Here are a few articles I found interesting this week:
Microsoft joins malware, ad teams to fight click fraud
Now that Microsoft has an ad revenue to worry about – courtesy of the relative success of their Bing search engine – they’re taking steps to protect their revenue stream. MS is in a unique position to tackle the problem of click-fraud malware, since they have both a click-based ad system and a large footprint of anti-malware software installs (courtesy of their free Security Essentials package). It’ll be extremely interesting to see if Microsoft’s unique position can allow them to make a dent in the click fraud business. And it’ll be even more interesting to see how the fraudsters fight back.
Bank Agrees to Reimburse Hacking Victim $300K in Precedent-Setting Case
Patco Construction Company sued people’s United Bank after Patco lost $345,000 due to an attack on the bank’s online banking system. The attacker installed key-logger software on Patco systems, handily defeating the bank’s “security question” system.
Malware Corrupts Iranian Financial Databases
Interesting that a fairly old piece of malware triggered a new warning, even though all signs point to the malware being nearly extinct in the wild. However, it is interesting to see the analysis of this particular piece of malware. Narilam seems designed to compromise accounting software written by a very specific Iranian software company. To me, this suggests either an “inside job” of sorts, or an attempt to discredit that particular company.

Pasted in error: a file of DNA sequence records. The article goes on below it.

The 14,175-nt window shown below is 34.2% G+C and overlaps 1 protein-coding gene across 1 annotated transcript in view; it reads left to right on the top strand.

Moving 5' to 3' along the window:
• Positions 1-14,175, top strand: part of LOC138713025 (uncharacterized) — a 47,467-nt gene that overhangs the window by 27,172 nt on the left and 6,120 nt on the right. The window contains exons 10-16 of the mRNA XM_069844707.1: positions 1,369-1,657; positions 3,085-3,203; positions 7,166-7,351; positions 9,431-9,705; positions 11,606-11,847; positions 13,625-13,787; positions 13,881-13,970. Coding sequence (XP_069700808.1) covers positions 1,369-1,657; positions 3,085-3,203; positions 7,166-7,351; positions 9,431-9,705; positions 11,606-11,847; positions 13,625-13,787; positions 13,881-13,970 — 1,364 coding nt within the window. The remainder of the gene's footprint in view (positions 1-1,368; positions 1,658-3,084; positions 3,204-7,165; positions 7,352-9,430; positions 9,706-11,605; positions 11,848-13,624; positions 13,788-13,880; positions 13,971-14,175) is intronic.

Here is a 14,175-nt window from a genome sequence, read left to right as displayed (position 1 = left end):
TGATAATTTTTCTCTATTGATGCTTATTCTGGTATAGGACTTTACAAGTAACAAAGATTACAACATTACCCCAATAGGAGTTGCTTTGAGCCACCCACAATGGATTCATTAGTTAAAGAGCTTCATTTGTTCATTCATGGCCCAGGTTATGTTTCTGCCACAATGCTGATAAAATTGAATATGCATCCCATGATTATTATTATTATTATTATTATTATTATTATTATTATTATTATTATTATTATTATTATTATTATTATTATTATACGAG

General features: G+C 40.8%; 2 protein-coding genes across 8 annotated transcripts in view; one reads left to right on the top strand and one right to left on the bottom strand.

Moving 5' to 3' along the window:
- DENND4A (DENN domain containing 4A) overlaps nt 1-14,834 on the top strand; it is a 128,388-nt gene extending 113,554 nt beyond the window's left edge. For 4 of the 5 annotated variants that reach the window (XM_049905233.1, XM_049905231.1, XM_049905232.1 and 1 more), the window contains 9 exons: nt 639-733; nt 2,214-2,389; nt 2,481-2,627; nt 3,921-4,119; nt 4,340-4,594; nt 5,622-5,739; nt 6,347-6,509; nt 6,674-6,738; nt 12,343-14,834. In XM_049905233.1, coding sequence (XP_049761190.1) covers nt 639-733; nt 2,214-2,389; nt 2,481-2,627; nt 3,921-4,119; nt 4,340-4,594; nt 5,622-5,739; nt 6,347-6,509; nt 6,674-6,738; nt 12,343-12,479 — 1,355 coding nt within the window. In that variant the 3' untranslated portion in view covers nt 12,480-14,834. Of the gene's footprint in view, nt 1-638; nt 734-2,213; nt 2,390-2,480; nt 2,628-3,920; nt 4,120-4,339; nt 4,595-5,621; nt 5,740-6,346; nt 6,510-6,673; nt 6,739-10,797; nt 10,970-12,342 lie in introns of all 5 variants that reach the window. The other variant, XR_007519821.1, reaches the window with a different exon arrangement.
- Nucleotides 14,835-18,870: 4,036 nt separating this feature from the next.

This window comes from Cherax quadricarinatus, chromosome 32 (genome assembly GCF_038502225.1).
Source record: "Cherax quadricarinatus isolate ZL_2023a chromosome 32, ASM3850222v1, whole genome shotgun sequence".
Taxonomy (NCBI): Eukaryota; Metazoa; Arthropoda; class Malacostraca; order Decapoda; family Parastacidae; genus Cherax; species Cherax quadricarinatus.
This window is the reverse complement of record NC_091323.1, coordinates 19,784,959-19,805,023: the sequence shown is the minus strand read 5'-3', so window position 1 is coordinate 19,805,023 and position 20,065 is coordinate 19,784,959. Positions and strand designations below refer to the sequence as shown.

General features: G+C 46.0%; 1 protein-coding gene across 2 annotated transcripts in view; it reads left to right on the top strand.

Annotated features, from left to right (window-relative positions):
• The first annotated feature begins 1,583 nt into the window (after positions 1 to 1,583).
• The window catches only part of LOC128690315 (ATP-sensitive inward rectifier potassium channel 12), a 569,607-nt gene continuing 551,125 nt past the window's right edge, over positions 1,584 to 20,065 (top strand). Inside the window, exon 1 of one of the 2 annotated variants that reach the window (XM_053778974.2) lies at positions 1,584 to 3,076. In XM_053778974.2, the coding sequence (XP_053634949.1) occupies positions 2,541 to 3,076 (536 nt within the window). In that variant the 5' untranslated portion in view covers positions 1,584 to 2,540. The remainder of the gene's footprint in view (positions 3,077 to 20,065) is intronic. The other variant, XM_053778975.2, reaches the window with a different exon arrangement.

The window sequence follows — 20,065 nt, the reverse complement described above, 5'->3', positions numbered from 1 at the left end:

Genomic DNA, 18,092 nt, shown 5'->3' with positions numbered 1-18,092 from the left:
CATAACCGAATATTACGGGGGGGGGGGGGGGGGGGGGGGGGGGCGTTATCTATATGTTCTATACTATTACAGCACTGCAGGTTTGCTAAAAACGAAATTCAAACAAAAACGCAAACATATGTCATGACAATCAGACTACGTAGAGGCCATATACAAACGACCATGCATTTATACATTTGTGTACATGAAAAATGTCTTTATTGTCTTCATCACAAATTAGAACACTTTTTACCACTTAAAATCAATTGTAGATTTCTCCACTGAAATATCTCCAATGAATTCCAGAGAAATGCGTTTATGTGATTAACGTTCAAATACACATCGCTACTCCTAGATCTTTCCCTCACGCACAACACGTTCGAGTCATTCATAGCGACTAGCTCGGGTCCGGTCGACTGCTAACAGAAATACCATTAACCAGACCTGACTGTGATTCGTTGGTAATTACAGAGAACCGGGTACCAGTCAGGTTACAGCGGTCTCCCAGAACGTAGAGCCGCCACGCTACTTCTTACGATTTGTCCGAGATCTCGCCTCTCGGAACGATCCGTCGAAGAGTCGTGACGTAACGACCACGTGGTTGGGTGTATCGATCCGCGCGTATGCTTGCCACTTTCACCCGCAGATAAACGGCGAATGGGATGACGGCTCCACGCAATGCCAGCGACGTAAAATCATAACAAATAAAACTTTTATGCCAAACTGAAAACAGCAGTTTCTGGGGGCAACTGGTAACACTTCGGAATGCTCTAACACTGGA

Financial Malware Detects Remote Desktop Environments To Evade Researchers
Continuing an interesting trend in advanced malware to resist detection and analysis, “Shylock” looks for evidence of a remote desktop session, and hides if it finds one. We’re seeing more and more malware authors attack the human element of malware detection and response, not just the anti-malware software. This is a smart play on the malware authors’ part, since human beings are often the weakest point in any security system.
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